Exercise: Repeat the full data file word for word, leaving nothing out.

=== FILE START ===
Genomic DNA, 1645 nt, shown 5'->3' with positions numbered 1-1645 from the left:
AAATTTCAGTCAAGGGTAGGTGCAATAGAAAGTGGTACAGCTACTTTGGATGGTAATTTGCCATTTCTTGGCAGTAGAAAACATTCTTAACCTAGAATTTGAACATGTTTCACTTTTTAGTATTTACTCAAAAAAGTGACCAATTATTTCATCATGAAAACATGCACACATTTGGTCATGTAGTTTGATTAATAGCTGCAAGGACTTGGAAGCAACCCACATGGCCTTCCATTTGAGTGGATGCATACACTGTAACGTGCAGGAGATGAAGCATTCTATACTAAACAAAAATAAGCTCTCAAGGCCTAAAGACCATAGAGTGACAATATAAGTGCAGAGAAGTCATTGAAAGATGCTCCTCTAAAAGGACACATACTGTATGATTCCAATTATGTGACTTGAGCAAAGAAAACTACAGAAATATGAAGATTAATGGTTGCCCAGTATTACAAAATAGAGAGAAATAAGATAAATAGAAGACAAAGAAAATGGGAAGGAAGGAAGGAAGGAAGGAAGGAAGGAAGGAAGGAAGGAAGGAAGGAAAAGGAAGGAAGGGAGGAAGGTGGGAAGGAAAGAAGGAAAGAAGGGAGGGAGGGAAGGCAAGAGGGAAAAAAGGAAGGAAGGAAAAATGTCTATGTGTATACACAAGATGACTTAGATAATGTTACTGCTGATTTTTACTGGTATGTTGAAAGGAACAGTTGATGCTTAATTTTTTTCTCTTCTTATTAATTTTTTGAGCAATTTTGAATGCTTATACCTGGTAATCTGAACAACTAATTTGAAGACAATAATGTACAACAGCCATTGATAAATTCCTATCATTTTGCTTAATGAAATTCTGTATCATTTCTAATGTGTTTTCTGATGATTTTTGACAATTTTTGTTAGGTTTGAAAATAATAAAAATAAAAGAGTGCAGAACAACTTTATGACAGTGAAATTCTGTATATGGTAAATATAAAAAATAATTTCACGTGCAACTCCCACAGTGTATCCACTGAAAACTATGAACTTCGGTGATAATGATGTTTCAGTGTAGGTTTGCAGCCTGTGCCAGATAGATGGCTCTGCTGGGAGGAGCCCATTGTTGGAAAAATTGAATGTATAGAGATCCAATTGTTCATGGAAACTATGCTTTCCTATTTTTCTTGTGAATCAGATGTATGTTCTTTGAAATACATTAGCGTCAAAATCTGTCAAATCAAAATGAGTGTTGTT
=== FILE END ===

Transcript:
Genomic DNA, 1645 nt, shown 5'->3' with positions numbered 1-1645 from the left:
AAATTTCAGTCAAGGGTAGGTGCAATAGAAAGTGGTACAGCTACTTTGGATGGTAATTTGCCATTTCTTGGCAGTAGAAAACATTCTTAACCTAGAATTTGAACATGTTTCACTTTTTAGTATTTACTCAAAAAAGTGACCAATTATTTCATCATGAAAACATGCACACATTTGGTCATGTAGTTTGATTAATAGCTGCAAGGACTTGGAAGCAACCCACATGGCCTTCCATTTGAGTGGATGCATACACTGTAACGTGCAGGAGATGAAGCATTCTATACTAAACAAAAATAAGCTCTCAAGGCCTAAAGACCATAGAGTGACAATATAAGTGCAGAGAAGTCATTGAAAGATGCTCCTCTAAAAGGACACATACTGTATGATTCCAATTATGTGACTTGAGCAAAGAAAACTACAGAAATATGAAGATTAATGGTTGCCCAGTATTACAAAATAGAGAGAAATAAGATAAATAGAAGACAAAGAAAATGGGAAGGAAGGAAGGAAGGAAGGAAGGAAGGAAGGAAGGAAGGAAGGAAGGAAAAGGAAGGAAGGGAGGAAGGTGGGAAGGAAAGAAGGAAAGAAGGGAGGGAGGGAAGGCAAGAGGGAAAAAAGGAAGGAAGGAAAAATGTCTATGTGTATACACAAGATGACTTAGATAATGTTACTGCTGATTTTTACTGGTATGTTGAAAGGAACAGTTGATGCTTAATTTTTTTCTCTTCTTATTAATTTTTTGAGCAATTTTGAATGCTTATACCTGGTAATCTGAACAACTAATTTGAAGACAATAATGTACAACAGCCATTGATAAATTCCTATCATTTTGCTTAATGAAATTCTGTATCATTTCTAATGTGTTTTCTGATGATTTTTGACAATTTTTGTTAGGTTTGAAAATAATAAAAATAAAAGAGTGCAGAACAACTTTATGACAGTGAAATTCTGTATATGGTAAATATAAAAAATAATTTCACGTGCAACTCCCACAGTGTATCCACTGAAAACTATGAACTTCGGTGATAATGATGTTTCAGTGTAGGTTTGCAGCCTGTGCCAGATAGATGGCTCTGCTGGGAGGAGCCCATTGTTGGAAAAATTGAATGTATAGAGATCCAATTGTTCATGGAAACTATGCTTTCCTATTTTTCTTGTGAATCAGATGTATGTTCTTTGAAATACATTAGCGTCAAAATCTGTCAAATCAAAATGAGTGTTGTT